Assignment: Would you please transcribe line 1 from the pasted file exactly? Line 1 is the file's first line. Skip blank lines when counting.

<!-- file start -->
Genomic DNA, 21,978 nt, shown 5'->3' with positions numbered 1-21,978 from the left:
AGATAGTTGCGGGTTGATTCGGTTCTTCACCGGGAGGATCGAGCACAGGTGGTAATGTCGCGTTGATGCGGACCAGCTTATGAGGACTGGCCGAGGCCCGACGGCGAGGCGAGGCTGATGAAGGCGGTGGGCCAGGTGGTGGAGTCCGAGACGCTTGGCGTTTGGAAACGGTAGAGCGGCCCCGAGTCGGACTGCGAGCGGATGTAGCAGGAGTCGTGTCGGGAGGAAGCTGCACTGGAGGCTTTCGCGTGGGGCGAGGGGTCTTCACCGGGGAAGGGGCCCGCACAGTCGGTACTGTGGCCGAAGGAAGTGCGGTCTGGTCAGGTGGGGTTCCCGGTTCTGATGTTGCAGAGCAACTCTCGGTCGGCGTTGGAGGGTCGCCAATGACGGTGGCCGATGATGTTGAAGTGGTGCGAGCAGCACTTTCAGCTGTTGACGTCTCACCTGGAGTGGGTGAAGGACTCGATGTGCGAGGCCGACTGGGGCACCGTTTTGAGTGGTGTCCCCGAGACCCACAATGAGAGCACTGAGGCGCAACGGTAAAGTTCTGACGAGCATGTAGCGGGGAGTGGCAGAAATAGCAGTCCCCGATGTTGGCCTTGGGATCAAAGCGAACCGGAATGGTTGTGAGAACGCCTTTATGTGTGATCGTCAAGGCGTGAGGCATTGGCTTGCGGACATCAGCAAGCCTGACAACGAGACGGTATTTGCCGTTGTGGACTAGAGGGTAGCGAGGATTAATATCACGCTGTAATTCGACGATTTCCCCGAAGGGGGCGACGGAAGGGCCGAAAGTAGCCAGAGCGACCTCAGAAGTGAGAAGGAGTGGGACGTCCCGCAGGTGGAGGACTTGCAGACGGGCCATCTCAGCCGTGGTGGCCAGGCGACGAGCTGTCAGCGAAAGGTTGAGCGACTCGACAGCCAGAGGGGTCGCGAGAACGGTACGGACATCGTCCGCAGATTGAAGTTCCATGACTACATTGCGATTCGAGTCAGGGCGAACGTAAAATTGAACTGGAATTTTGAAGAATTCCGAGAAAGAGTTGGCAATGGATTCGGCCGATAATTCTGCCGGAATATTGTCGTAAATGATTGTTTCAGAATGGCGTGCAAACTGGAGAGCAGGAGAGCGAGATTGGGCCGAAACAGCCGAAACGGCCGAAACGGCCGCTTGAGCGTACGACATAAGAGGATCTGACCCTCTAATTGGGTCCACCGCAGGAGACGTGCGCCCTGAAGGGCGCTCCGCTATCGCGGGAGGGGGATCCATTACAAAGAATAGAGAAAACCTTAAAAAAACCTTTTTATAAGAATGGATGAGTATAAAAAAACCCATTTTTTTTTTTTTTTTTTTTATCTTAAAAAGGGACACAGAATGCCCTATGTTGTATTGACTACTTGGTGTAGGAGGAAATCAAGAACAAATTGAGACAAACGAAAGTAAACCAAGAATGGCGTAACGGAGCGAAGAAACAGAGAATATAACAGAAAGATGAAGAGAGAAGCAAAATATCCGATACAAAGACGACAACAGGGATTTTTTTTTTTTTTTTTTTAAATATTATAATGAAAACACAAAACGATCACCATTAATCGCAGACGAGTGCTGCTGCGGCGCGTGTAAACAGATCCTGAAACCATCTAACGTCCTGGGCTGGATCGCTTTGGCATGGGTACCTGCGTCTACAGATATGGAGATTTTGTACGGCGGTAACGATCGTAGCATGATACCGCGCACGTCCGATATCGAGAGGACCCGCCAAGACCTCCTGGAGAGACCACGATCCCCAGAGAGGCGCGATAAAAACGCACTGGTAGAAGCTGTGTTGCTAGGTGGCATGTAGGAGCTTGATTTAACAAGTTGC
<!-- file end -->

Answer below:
Genomic DNA, 21,978 nt, shown 5'->3' with positions numbered 1-21,978 from the left: